Sonoma County wineries grapple with keeping workers safe as annual harvest nears

Despite careful preparation, elusive highly contagious new coronavirus already has infiltrated the area wine sector. That’s raising concerns inside and outside the industry in Sonoma County as final work is being done for harvest set to begin in late August.|

With about two months before the first wine grapes will be picked on the North Coast, wineries and vineyards are gearing up for an annual harvest that will be unlike any other, given the coronavirus.

Winemakers are running checks on cluster counts on the grapevines that will determine yields. And vineyard farmworkers are removing leaves from vines to get the right amount of sun on the fruit to make it most favorable.

All the preparation for regional harvest, which was valued at $1.7 billion last year, is being done with greatly enhanced safety measures to try to keep the virus away. Workers are having their temperatures checked and being spaced at least 6 feet along vineyard rows. Cellar crews in wineries are grappling with how they will process the fruit and they realize they will have to take in far fewer grapes each day.

“You’re seeing a lot of face masks. You’re seeing a lot of protection so that people are really not jumping in contact with each other much,” said Adam Lee, owner of Clarice Wine Co., who also assists with Siduri Wines, which he started and later sold to Jackson Family Wines.

Earlier this spring, Lee conducted wine blending for Siduri with its winemaker Matt Revelette, while social distancing in different rooms. “By and large it has been working,” Lee said.

Despite careful planning and preparation, the elusive highly contagious new coronavirus already has infiltrated the area wine sector. That’s raising concerns inside and outside the industry in Sonoma County - with its more than 450 wineries - as final work is being done for harvest set to begin in late August.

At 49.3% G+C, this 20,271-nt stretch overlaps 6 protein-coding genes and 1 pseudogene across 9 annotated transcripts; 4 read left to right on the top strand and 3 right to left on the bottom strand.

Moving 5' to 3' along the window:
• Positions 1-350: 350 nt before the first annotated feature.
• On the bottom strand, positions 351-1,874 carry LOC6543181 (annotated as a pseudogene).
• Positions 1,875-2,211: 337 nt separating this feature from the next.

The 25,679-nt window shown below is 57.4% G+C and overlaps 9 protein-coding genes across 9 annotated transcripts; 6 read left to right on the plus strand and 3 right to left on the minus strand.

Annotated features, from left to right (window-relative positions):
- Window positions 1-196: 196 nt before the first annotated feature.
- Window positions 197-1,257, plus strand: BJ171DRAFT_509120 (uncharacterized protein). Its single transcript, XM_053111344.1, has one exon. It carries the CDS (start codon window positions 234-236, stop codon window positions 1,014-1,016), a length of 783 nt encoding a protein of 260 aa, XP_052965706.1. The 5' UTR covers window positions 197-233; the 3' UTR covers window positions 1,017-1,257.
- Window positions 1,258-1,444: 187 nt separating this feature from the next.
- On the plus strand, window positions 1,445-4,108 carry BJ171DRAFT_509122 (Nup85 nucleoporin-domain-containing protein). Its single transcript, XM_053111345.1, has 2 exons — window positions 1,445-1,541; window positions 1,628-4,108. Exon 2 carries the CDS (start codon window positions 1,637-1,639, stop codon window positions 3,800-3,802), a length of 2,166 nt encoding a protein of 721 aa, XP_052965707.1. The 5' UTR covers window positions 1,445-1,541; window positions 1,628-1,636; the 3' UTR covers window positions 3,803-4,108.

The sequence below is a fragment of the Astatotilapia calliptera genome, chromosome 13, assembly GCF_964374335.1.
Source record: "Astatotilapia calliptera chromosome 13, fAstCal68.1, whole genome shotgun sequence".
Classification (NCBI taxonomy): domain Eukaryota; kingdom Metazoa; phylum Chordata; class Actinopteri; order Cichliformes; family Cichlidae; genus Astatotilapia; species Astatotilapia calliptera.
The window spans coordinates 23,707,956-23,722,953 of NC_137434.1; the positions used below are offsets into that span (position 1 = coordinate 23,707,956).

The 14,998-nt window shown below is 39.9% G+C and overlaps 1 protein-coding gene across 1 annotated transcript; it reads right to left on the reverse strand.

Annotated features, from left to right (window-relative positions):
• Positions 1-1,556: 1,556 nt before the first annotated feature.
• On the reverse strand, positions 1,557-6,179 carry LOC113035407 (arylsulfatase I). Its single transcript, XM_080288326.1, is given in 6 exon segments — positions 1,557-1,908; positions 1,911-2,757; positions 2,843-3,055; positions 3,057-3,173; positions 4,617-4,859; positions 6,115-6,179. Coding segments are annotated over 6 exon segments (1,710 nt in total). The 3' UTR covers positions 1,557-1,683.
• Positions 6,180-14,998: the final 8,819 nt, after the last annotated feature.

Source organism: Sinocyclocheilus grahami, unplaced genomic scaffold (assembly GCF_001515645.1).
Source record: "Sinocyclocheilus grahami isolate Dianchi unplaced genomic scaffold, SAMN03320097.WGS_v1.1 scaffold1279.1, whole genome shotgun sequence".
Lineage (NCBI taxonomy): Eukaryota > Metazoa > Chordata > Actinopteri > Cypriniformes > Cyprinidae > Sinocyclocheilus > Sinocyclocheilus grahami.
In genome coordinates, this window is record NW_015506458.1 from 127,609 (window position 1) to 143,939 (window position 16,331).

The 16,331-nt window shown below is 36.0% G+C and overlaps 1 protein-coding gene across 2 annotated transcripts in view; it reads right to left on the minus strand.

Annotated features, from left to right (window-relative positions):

Public details are scant on two viral outbreaks involving vineyard and production workers at separate local wineries that county Health Officer ?Dr. Sundari Mase has revealed. The first outbreak, disclosed May 29, infected 14 vineyard workers who were residing in communal living, said Mase, declining repeated requests from The Press Democrat for the name and location of the winery, among other details.

Then during a Monday press briefing the health officer said three winery employees working in production also had contracted the virus. Even with the second outbreak, the wine industry being the premier business sector in the county and annual harvest around the corner, local health officials have remained silent on details about either cluster of wine business infections.

Sources inside and outside wine circles said last week they did not know at which companies the outbreaks are centered. Susan Gorin, chair of the county Board of Supervisors, said the winery with the 14 infected vineyard workers is located in her district in the Sonoma Valley, though she doesn’t know the name of the business. She acknowledged she has a suspicion about who it is but no confirmation.

“From my perspective, it is immaterial the name of the winery. What’s most important is to use this as a learning experience for all wineries and vineyards owners,” Gorin said. “OK, this happened and here’s how the (viral) transmission happens. What are you doing to do to prevent or mitigate that from being repeated in your own winery?”